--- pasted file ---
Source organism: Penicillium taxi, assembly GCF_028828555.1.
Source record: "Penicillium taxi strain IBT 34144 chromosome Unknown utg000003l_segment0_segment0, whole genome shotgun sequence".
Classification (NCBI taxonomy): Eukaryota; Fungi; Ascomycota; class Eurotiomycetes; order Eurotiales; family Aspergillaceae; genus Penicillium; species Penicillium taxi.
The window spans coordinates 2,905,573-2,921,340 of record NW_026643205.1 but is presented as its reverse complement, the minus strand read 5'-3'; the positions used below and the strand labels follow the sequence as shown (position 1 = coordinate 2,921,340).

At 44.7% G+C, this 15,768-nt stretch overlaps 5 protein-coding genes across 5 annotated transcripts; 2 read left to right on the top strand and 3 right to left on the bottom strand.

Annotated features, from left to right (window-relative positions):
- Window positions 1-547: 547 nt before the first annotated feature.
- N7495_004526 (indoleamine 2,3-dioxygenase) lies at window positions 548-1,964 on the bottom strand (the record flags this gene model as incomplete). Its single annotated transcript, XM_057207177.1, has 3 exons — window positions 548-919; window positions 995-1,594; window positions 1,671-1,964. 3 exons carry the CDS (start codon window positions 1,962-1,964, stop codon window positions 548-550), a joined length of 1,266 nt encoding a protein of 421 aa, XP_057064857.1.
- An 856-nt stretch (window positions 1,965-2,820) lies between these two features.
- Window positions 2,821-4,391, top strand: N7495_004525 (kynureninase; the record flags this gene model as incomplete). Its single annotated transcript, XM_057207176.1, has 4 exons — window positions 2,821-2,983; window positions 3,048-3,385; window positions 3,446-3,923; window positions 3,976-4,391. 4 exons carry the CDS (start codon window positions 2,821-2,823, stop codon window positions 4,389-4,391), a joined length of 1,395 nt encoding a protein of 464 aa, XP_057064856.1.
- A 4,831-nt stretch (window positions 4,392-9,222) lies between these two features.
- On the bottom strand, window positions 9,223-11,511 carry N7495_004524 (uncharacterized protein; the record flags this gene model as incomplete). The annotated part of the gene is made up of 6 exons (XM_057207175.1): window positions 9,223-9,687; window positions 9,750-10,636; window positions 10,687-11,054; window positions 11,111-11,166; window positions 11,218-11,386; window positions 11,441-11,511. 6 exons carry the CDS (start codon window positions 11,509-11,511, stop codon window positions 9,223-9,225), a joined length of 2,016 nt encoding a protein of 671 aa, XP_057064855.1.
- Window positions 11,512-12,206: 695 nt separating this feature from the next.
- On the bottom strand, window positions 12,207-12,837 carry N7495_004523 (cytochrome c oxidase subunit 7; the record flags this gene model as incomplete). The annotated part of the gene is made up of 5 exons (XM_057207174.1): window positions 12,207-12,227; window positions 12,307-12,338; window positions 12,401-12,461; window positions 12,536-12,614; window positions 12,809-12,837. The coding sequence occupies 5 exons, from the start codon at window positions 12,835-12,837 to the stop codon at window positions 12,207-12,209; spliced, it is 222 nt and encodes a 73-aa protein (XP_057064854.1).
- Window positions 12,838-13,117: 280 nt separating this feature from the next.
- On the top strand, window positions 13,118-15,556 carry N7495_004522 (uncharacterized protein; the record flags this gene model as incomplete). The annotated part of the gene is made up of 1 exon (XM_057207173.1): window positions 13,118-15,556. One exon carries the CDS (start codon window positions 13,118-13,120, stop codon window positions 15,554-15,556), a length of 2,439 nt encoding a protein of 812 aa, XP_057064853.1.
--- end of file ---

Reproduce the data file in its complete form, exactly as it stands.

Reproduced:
Source organism: Penicillium taxi, assembly GCF_028828555.1.
Source record: "Penicillium taxi strain IBT 34144 chromosome Unknown utg000003l_segment0_segment0, whole genome shotgun sequence".
Classification (NCBI taxonomy): Eukaryota; Fungi; Ascomycota; class Eurotiomycetes; order Eurotiales; family Aspergillaceae; genus Penicillium; species Penicillium taxi.
The window spans coordinates 2,905,573-2,921,340 of record NW_026643205.1 but is presented as its reverse complement, the minus strand read 5'-3'; the positions used below and the strand labels follow the sequence as shown (position 1 = coordinate 2,921,340).

At 44.7% G+C, this 15,768-nt stretch overlaps 5 protein-coding genes across 5 annotated transcripts; 2 read left to right on the top strand and 3 right to left on the bottom strand.

Annotated features, from left to right (window-relative positions):
- Window positions 1-547: 547 nt before the first annotated feature.
- N7495_004526 (indoleamine 2,3-dioxygenase) lies at window positions 548-1,964 on the bottom strand (the record flags this gene model as incomplete). Its single annotated transcript, XM_057207177.1, has 3 exons — window positions 548-919; window positions 995-1,594; window positions 1,671-1,964. 3 exons carry the CDS (start codon window positions 1,962-1,964, stop codon window positions 548-550), a joined length of 1,266 nt encoding a protein of 421 aa, XP_057064857.1.
- An 856-nt stretch (window positions 1,965-2,820) lies between these two features.
- Window positions 2,821-4,391, top strand: N7495_004525 (kynureninase; the record flags this gene model as incomplete). Its single annotated transcript, XM_057207176.1, has 4 exons — window positions 2,821-2,983; window positions 3,048-3,385; window positions 3,446-3,923; window positions 3,976-4,391. 4 exons carry the CDS (start codon window positions 2,821-2,823, stop codon window positions 4,389-4,391), a joined length of 1,395 nt encoding a protein of 464 aa, XP_057064856.1.
- A 4,831-nt stretch (window positions 4,392-9,222) lies between these two features.
- On the bottom strand, window positions 9,223-11,511 carry N7495_004524 (uncharacterized protein; the record flags this gene model as incomplete). The annotated part of the gene is made up of 6 exons (XM_057207175.1): window positions 9,223-9,687; window positions 9,750-10,636; window positions 10,687-11,054; window positions 11,111-11,166; window positions 11,218-11,386; window positions 11,441-11,511. 6 exons carry the CDS (start codon window positions 11,509-11,511, stop codon window positions 9,223-9,225), a joined length of 2,016 nt encoding a protein of 671 aa, XP_057064855.1.
- Window positions 11,512-12,206: 695 nt separating this feature from the next.
- On the bottom strand, window positions 12,207-12,837 carry N7495_004523 (cytochrome c oxidase subunit 7; the record flags this gene model as incomplete). The annotated part of the gene is made up of 5 exons (XM_057207174.1): window positions 12,207-12,227; window positions 12,307-12,338; window positions 12,401-12,461; window positions 12,536-12,614; window positions 12,809-12,837. The coding sequence occupies 5 exons, from the start codon at window positions 12,835-12,837 to the stop codon at window positions 12,207-12,209; spliced, it is 222 nt and encodes a 73-aa protein (XP_057064854.1).
- Window positions 12,838-13,117: 280 nt separating this feature from the next.
- On the top strand, window positions 13,118-15,556 carry N7495_004522 (uncharacterized protein; the record flags this gene model as incomplete). The annotated part of the gene is made up of 1 exon (XM_057207173.1): window positions 13,118-15,556. One exon carries the CDS (start codon window positions 13,118-13,120, stop codon window positions 15,554-15,556), a length of 2,439 nt encoding a protein of 812 aa, XP_057064853.1.